Back Monday 11 Jan 2016 9:42 am

Why Are Students Struggling to Write Well About Poetry?

Reflecting on this year's entries for the T.S.Eliot Prize Writing Competition, EMC's Barbara Bleiman explores ways of improving the teaching of critical writing about poetry at A Level.
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For quite a considerable time now, poetry has featured very heavily in the curriculum for KS4 and KS5 English. With the introduction of set anthologies for GCSE English Language, and the testing of critical response in exams, all students in the country have had a substantial diet of poetry reading as a compulsory element of their studies. Critical response has been explicitly taught to pupils. At A Level, where poetry has always been a compulsory element, one might think that this sustained focus at KS4 would have begun to pay dividends, with cohorts of students being more familiar with poetry and confident in their approach to writing about it.  

By contrast, poetry writing is still a rather neglected aspect of the curriculum.  Keen teachers (if they have an appetite for it) may teach poetry writing at KS3 and, in the time-constrained GCSE years, include little creative experiments to sharpen up thinking about set poems. However by and large, being disregarded in assessment has meant that poetry writing has been low down the agenda for classroom work. It is only in the new Creative Writing A Level (soon, sadly, to be abolished) that the writing of poetry (in relation to the reading of it) has become a legitimate focus for serious academic study and assessment.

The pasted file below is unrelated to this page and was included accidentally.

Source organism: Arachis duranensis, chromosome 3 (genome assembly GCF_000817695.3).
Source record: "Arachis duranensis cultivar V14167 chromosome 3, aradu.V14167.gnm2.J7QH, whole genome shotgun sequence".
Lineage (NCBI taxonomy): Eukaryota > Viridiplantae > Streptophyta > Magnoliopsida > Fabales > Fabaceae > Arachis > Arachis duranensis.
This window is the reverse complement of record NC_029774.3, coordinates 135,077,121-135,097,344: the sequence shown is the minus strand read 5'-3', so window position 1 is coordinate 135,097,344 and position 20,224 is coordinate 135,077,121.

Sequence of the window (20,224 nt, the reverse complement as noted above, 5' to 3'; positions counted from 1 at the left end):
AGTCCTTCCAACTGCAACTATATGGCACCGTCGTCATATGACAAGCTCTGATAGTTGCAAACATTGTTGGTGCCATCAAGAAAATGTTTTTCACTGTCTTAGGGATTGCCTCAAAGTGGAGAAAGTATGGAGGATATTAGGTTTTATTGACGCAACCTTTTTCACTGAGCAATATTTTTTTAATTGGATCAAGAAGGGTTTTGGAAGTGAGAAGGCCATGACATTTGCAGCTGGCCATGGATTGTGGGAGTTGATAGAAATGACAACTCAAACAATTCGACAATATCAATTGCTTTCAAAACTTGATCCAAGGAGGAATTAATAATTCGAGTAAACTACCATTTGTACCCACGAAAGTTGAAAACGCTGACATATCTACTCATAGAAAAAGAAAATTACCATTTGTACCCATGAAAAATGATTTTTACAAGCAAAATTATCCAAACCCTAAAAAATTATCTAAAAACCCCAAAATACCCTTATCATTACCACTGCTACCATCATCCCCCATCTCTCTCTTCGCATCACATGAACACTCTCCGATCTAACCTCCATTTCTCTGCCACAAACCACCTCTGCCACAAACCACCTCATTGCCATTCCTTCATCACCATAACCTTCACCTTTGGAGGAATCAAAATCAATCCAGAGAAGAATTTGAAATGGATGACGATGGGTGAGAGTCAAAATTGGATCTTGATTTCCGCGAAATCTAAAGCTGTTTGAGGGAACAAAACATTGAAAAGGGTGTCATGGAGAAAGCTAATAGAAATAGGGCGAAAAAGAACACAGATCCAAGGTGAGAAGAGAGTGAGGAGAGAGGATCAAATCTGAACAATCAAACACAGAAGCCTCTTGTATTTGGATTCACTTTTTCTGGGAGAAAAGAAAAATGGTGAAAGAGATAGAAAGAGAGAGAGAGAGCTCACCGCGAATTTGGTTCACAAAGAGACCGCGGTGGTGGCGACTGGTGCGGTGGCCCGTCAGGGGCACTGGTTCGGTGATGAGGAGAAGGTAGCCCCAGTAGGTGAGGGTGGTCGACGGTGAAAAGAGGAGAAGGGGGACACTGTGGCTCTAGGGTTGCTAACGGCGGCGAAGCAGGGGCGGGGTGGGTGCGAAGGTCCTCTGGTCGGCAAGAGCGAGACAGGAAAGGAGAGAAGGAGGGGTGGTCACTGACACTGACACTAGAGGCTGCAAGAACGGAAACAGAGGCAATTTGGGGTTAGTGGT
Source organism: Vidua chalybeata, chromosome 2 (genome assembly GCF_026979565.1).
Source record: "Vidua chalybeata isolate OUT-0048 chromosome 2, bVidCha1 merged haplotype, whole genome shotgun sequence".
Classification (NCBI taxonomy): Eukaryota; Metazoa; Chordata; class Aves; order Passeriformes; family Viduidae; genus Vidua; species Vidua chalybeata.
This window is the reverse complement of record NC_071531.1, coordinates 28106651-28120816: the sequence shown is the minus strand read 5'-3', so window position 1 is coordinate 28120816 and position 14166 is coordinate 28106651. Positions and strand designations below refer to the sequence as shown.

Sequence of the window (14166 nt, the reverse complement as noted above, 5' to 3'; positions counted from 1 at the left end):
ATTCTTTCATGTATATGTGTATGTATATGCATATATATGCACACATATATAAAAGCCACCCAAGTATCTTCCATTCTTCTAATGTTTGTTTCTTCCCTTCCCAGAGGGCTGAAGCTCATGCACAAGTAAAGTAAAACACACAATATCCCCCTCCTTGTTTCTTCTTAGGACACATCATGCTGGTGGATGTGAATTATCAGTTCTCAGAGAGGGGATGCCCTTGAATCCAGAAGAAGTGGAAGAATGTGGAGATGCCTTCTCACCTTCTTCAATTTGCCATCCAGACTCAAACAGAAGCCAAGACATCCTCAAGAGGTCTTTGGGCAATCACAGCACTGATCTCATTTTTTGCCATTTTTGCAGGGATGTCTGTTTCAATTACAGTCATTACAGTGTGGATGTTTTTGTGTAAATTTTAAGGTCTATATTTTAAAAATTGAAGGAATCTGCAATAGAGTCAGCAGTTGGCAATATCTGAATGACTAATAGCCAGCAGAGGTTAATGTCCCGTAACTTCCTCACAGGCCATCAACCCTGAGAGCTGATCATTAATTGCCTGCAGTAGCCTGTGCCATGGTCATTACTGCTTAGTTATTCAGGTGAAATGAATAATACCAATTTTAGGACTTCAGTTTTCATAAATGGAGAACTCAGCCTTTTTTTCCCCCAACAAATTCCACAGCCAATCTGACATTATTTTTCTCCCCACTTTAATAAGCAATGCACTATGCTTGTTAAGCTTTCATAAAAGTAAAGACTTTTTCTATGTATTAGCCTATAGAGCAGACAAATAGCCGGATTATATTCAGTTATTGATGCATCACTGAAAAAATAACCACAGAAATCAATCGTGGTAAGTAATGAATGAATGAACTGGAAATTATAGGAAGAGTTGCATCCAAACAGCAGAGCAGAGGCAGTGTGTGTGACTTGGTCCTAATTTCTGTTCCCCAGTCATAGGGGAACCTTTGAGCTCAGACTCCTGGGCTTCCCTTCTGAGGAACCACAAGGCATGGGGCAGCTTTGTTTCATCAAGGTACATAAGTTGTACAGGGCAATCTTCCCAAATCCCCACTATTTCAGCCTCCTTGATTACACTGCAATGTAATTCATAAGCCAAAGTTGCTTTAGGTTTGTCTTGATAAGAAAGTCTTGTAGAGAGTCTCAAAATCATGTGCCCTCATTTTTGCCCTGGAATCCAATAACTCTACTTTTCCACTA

So given this context, one might expect that students at A Level would be writing brilliant critical analysis of set poems, anthology poems and unseen poetry but would be unconfident and unskilled when it comes to writing poems of their own. What has been thoroughly taught in schools must surely be better done than what has been largely ignored?

The evidence of the most recent T.S. Eliot Prize Writing Competition for advanced level students suggests something entirely different. Since starting to run the competition in 2006, in collaboration with the Poetry Book Society, truthfully we have been a little bit disappointed, both by the numbers of entries and by the quality of some of what we’ve read. In past years, however, we have always found a reasonable cluster of absolutely excellent pieces of writing, which we have felt able to shortlist without qualms and from which we have chosen a superb winner and runners-up. We have also been able to highly commend an additional batch of high quality student work. Other writing has been disappointing, largely because it has seemed to fall into certain patterns, suggesting that, far from feeling confident in their own skills of analysis and ability to respond authentically to poems, students are delivering analytical approaches that are the opposite of illuminating.  This has been surprising to us, given that many of these students are the keenest, most highly achieving young people, at schools where they are likely to be being taught very well. We have noted the issue and put it to one side, judging that there are probably lots of good reasons why writing about poetry is not as well developed as it might be, not least of all the fact that in recent years response to unseen poetry has not featured much and therefore students may well write less well about poems they have not been ‘taught’ than those that they have.

This year, however, the plot has thickened. We decided to introduce a second category of poetry writing, in response to selected poems of the shortlisted poets, alongside the original critical rationale. Both would be awarded the same prize.  From the very first few weeks of the competition opening we were aware that something very different was happening. Students were entering the poetry writing category within days and a steady trickle of poems arriving in my inbox started to grow as the weeks went on, till it became a flood. I resisted the temptation to look at any of the entries, just noted that the poetry writing category was attracting far more attention than the critical writing.